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Domestic Violence Survivors Justice Act Passes

Domestic Violence Survivors Justice Act Passes

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New York Governor Andrew Cuomo signed a new law that will allow for reduced sentences for victims of domestic violence who committed a crime while defending themselves from their abusers. The Domestic Violence Survivors Justice Act will give judges alternative sentencing guidelines for those who committed an offense where domestic violence was a significant contributing factor. 

In justifying the law, the New York State Senate cited the high number of women in prison who have experienced violence and the fact that, while the nation has recognized domestic violence as an epidemic, the state’s laws have not been reformed to protect survivors who act to protect themselves. Current New York law can be harsh to survivors and judges are afforded almost no discretion to consider the impact of domestic violence. A domestic abuse survivor who fought back would be charged and sentenced similarly to the abuser.

Domestic Violence Survivors Justice Act

The new law would allow judges to sentence survivors to alternative sentencing including shorter sentences or community-based programs. This would not only apply to domestic survivors moving forward but those victims who are currently in prison would be able to petition for resentencing.

Previously, the state had attempted sentencing reform in 1995 to address the same problem. Known as Jenna’s Law, the Sentencing Reform Act of 1995 gave judges the ability to give survivors indeterminate sentences. The thinking was that judges would use this exception to mete out reduced sentences for survivors. This was not the case, however. The New York Senate points out that the exception was only used once in 2007 and the person actually received a harsher sentence than is normally allowed.

While the law applies to both men and women survivors, it was noted that alternative sentencing is “particularly appropriate” for women survivors since they more often than men have low recidivism rates and no criminal history. The text of the bill points out that between 1985 and 2003, there were 38 women convicted of murder and released. Those women experienced a 0% recidivism rate with none returning to prison. The Senate also noted that community-based programs reduce the likelihood of recidivism and cost the state about a quarter of what it costs to imprison someone, $11,000 to $43,000.

New Sentencing Guidelines

Courts will have to make a determination that abuse was a significant contributing factor to the crime. During sentencing, the court can consider oral and written arguments, witness testimony, and relevant evidence including reliable hearsay. If the court determines that abuse was a significant contributing factor, the judge can impose alternative sentencing.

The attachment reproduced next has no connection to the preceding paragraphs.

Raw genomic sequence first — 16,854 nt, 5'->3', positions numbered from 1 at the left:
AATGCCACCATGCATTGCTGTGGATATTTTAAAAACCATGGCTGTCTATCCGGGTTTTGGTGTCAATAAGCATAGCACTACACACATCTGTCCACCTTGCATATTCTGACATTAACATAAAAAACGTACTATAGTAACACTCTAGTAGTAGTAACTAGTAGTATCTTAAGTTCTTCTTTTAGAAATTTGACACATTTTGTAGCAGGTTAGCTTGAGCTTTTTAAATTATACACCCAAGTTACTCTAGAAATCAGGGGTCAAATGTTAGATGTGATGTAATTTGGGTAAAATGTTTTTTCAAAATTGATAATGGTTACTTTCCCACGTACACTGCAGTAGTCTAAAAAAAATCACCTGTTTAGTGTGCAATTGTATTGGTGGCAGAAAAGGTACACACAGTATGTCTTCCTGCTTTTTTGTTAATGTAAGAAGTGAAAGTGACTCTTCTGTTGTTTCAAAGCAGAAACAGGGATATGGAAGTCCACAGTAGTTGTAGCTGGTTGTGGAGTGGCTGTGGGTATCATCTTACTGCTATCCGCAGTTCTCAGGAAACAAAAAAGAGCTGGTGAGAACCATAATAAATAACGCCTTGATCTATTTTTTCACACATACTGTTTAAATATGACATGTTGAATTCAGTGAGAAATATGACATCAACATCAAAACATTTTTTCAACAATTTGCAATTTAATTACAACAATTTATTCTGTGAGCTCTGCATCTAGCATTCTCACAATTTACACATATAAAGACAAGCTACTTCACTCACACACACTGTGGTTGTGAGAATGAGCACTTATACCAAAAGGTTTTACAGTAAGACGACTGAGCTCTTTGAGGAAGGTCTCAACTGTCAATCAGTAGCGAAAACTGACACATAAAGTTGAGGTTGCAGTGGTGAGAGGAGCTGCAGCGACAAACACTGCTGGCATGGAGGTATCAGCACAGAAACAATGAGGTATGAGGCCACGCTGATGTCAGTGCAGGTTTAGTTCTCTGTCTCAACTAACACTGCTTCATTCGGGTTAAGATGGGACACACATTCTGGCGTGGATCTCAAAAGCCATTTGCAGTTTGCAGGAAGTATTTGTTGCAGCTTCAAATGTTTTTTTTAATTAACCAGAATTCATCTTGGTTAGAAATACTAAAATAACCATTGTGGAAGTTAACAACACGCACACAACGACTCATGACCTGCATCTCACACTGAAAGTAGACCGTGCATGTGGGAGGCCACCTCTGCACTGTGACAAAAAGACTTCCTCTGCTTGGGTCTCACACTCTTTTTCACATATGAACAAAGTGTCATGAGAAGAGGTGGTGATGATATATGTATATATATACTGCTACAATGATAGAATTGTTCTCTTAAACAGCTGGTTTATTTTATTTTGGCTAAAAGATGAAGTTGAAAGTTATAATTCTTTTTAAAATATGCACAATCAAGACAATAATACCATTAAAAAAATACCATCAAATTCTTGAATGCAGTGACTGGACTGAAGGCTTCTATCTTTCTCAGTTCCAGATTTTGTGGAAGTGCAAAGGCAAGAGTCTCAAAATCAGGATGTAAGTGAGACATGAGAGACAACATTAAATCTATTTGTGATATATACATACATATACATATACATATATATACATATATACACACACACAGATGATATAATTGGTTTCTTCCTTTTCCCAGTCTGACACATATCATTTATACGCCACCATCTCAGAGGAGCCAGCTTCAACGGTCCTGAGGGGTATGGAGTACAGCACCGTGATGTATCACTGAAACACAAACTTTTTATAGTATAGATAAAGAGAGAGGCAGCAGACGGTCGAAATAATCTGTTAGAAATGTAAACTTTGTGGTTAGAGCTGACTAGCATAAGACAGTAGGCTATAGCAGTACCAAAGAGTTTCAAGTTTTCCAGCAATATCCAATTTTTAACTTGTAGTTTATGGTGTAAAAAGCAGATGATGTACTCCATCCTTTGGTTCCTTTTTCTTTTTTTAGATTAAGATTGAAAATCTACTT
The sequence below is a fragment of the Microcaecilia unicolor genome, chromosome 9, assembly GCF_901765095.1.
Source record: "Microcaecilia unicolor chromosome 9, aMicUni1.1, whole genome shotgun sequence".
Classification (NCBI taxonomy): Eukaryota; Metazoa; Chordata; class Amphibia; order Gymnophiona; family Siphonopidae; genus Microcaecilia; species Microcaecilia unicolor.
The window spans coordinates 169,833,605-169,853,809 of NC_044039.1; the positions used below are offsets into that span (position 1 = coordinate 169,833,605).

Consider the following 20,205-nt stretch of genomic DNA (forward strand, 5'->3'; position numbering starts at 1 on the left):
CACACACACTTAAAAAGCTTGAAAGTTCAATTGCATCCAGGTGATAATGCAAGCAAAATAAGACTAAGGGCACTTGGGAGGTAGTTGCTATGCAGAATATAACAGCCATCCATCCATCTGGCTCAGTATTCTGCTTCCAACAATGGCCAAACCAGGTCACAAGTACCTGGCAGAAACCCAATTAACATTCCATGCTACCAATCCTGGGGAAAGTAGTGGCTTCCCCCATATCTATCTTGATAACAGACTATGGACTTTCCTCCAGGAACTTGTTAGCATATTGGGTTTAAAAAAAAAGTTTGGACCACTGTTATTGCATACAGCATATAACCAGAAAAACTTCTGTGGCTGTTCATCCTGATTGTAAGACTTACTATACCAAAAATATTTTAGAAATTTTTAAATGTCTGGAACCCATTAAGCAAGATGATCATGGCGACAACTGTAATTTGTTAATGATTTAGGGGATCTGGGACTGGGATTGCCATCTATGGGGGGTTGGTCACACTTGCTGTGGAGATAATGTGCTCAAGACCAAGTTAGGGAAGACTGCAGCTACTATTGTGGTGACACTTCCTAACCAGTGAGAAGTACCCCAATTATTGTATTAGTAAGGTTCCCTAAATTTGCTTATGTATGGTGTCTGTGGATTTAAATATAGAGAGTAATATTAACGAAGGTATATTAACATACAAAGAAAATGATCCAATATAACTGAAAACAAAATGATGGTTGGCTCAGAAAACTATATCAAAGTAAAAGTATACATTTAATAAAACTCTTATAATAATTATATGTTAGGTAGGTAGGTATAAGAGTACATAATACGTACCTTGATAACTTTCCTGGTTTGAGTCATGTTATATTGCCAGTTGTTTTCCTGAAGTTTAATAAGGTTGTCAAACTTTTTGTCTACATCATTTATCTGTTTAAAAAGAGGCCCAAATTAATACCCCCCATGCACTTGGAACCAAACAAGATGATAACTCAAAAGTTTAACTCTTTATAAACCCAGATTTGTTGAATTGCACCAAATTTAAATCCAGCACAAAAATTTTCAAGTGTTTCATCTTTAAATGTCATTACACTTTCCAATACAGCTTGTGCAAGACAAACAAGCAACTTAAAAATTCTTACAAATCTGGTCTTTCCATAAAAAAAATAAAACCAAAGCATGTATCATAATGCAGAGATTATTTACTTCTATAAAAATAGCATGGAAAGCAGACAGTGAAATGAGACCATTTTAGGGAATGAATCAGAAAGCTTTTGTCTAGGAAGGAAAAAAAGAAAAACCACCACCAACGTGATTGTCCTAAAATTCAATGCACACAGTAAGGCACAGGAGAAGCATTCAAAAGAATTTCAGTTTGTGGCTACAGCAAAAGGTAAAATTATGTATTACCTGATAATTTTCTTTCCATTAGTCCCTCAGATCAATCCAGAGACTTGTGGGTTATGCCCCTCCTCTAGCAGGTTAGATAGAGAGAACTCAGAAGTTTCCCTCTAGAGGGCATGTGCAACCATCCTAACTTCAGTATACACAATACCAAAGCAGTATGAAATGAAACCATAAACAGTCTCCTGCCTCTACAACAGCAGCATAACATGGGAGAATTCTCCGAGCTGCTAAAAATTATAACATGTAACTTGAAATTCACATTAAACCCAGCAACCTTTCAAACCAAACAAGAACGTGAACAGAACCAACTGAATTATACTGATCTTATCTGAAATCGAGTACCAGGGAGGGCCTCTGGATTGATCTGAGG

The judge has the power to impose a sentence of one year or less or probation but can alternatively follow newly prescribed determinate prison terms. Most felonies, other than Murder in the First Degree and Aggravated Murder, that were committed under the duress of abuse, including Murder in the Second Degree, Manslaughter, Assault in the First Degree, and Strangulation, would have the mandatory minimum sentences reduced to one year. A class B felony, for instance, would have a minimum sentence of one year instead of six and a maximum sentence of 5 years instead of 25 years. Class A felonies such as Murder in the First Degree will have a sentencing range of 5 to 15 years instead of 15 years to life imprisonment.

People who are already imprisoned may also make a motion for resentencing if their victimization led to their crime. For instance, if an abused woman murdered her husband in a premeditated fashion and is in prison for life, that woman may be able to apply to have her sentence reduced. That application must have at least two pieces of corroborating evidence that the prisoner was subjected to substantial domestic violence. One of those pieces of evidence must be a either a court record, social services record, hospital record, sworn statement, police record, domestic incident report, or order of protection.

It is encouraging to see the state of New York take a huge step in judicial empathy for domestic violence victims. Certainly, we do not want citizens to take the law into their own hands but the law should not be so rigid as to ignore sympathetic circumstances.

About The Author
Rochelle S Berliner
Rochelle Berliner grew up in Queens, NY and attended New York Law School graduating in June 1991. Immediately after law school, she started working at the New York County District Attorney’s Office, where she stayed for approximately 14 years. She spent her first two years in the Appeals Bureau and then transferred to the Office of the Special Narcotics Prosecutor, where she remained until May 2 ...read more

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